Monday, March 19, 2012

Just Most of the Time

The one cool surprise about parenting is the friendship part.

Watching our children forge bonds with children their own age is not painful like I was once worried it might be. 

The toddler years scared me silly..  I was beginning to think the whole staying-at-home gig was rotting all of our brains.

Something about the preschool lobby made them feral and completely uncivilized to the point of tears.  Mine.

Many days did I "have an appointment" or phantom playdate just so we could get out of earshot of the innocent parent/child conglomerations I so envied.  Their kids would smile at each other or sit nicely playing with the bead table together.

My kids acted like their skin was aflame with flesh-eating buzzards.  Upon being faced with conversation and a possible new social situation, my own gene pool would wail and moan like heartsick baby whales.  Except not baby whales, more like mortifying and embarrassingly loud baby whale larvae (which is really called a calf or a cub or still something cute so my analogy sinks like big rocks.)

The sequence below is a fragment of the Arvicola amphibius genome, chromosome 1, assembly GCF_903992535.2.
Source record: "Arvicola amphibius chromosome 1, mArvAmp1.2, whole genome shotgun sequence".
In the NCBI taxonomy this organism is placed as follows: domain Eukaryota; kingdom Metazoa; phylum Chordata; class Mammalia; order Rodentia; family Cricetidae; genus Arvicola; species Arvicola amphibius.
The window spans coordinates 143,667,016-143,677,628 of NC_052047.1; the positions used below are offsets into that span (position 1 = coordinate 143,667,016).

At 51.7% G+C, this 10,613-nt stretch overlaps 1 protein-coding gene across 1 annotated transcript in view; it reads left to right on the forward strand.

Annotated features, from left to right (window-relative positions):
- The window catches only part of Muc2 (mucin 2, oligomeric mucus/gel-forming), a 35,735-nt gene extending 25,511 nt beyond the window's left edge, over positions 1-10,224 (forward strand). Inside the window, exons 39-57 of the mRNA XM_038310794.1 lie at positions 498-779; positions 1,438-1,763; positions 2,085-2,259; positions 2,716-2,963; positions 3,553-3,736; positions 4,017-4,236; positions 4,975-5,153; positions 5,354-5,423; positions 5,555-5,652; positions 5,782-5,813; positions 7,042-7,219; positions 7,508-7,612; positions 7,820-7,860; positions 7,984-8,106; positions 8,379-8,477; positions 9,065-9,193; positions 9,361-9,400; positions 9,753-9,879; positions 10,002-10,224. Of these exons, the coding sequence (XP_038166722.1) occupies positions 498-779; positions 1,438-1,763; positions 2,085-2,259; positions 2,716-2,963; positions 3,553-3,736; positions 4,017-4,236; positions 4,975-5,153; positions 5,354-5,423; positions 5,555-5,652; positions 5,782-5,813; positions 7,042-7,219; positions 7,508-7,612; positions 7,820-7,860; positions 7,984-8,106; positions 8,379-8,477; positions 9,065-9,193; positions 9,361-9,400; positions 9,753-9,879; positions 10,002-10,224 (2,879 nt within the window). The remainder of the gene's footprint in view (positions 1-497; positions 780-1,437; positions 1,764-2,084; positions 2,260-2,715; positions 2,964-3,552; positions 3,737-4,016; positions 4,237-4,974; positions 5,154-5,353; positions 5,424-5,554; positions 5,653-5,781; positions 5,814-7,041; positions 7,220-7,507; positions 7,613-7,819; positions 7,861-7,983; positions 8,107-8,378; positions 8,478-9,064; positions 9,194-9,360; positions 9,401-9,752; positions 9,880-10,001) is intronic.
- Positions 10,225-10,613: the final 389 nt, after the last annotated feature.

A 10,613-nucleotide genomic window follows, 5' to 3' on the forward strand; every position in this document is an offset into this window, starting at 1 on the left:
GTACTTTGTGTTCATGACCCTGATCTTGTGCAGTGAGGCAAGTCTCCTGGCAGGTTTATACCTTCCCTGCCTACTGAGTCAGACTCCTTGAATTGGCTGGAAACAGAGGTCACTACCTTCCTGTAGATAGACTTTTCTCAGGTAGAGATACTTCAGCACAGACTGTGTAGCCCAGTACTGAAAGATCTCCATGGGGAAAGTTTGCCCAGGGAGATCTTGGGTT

Regardless, I just knew I was doomed to years and years of SitterCity and cheap wine.

But then the baby whale calf cubs grew up. 

They made friends.

They dropped their tadpole tales and sprouted sturdy "please" and "thank you" legs.

They worked through anxieties and figured out laughter, fun, and playing chase are the sparkly jewels of friendship.

In fact, what once was our super sensitive boy (who would sooner drive himself into the backs of my knees over speaking to "new" people) is now a proficient communicator.

He will occasionally complain of a migraine, shortness of breath (Broadway, Baby), and/or a multitude of displaced social agony burrowing in his innards.

But now we know what's up.  He's unsure.  Of himself.  Of the stranger.  Of what to expect from both.

With a quick conversation about unnecessary worry bugs and nervousness, we can bring him out of his tunnel vision of unknowns and into the lightness of making new friends.  Not always, just most of the time.

Goodbye Berringer, Hello Little League.

I have to thank Grayson's friends for much of this.  There are a few boys and girls who have literally held his hand leading him to the playground to play afterschool.

In turn, it has forced me to be more social and accept the fate of making small talk in skin that may or may not be freshly washed.

I still prefer to hide in the bathroom in my nude face and sweat drenched workout clothes but the faculty is starting to wonder what kind of meth I'm selling in there so I force myself out of the shadows.

Not always, just most of the time.

 You gotta have friends.

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